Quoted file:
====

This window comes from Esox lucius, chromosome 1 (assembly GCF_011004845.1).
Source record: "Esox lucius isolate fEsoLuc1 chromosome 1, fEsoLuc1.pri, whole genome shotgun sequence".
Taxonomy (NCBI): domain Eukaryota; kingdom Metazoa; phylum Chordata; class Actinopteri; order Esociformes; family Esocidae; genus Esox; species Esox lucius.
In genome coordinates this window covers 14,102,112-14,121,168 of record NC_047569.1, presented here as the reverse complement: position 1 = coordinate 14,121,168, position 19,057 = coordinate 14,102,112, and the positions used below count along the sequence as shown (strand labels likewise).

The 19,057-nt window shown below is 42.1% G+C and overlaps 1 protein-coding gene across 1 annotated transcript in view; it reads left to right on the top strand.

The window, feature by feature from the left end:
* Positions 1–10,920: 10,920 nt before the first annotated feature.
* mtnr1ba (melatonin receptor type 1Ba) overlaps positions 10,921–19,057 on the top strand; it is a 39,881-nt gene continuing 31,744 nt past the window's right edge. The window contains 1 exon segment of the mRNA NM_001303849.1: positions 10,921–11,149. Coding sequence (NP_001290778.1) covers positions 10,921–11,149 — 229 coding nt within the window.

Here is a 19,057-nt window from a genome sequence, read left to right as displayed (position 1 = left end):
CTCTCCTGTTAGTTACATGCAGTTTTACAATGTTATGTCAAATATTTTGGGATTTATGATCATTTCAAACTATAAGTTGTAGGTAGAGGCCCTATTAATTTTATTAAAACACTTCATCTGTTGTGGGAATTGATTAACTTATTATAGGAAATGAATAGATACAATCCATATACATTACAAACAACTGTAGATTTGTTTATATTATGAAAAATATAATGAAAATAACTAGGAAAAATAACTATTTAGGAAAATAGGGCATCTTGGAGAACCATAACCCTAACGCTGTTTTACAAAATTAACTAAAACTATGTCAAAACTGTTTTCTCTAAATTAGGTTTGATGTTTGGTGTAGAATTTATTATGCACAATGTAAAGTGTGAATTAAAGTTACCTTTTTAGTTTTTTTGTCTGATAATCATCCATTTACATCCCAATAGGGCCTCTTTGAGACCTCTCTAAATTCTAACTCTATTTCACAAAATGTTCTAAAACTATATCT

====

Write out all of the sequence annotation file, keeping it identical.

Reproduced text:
This window comes from Esox lucius, chromosome 1 (assembly GCF_011004845.1).
Source record: "Esox lucius isolate fEsoLuc1 chromosome 1, fEsoLuc1.pri, whole genome shotgun sequence".
Taxonomy (NCBI): domain Eukaryota; kingdom Metazoa; phylum Chordata; class Actinopteri; order Esociformes; family Esocidae; genus Esox; species Esox lucius.
In genome coordinates this window covers 14,102,112-14,121,168 of record NC_047569.1, presented here as the reverse complement: position 1 = coordinate 14,121,168, position 19,057 = coordinate 14,102,112, and the positions used below count along the sequence as shown (strand labels likewise).

The 19,057-nt window shown below is 42.1% G+C and overlaps 1 protein-coding gene across 1 annotated transcript in view; it reads left to right on the top strand.

The window, feature by feature from the left end:
* Positions 1–10,920: 10,920 nt before the first annotated feature.
* mtnr1ba (melatonin receptor type 1Ba) overlaps positions 10,921–19,057 on the top strand; it is a 39,881-nt gene continuing 31,744 nt past the window's right edge. The window contains 1 exon segment of the mRNA NM_001303849.1: positions 10,921–11,149. Coding sequence (NP_001290778.1) covers positions 10,921–11,149 — 229 coding nt within the window.

Here is a 19,057-nt window from a genome sequence, read left to right as displayed (position 1 = left end):
CTCTCCTGTTAGTTACATGCAGTTTTACAATGTTATGTCAAATATTTTGGGATTTATGATCATTTCAAACTATAAGTTGTAGGTAGAGGCCCTATTAATTTTATTAAAACACTTCATCTGTTGTGGGAATTGATTAACTTATTATAGGAAATGAATAGATACAATCCATATACATTACAAACAACTGTAGATTTGTTTATATTATGAAAAATATAATGAAAATAACTAGGAAAAATAACTATTTAGGAAAATAGGGCATCTTGGAGAACCATAACCCTAACGCTGTTTTACAAAATTAACTAAAACTATGTCAAAACTGTTTTCTCTAAATTAGGTTTGATGTTTGGTGTAGAATTTATTATGCACAATGTAAAGTGTGAATTAAAGTTACCTTTTTAGTTTTTTTGTCTGATAATCATCCATTTACATCCCAATAGGGCCTCTTTGAGACCTCTCTAAATTCTAACTCTATTTCACAAAATGTTCTAAAACTATATCT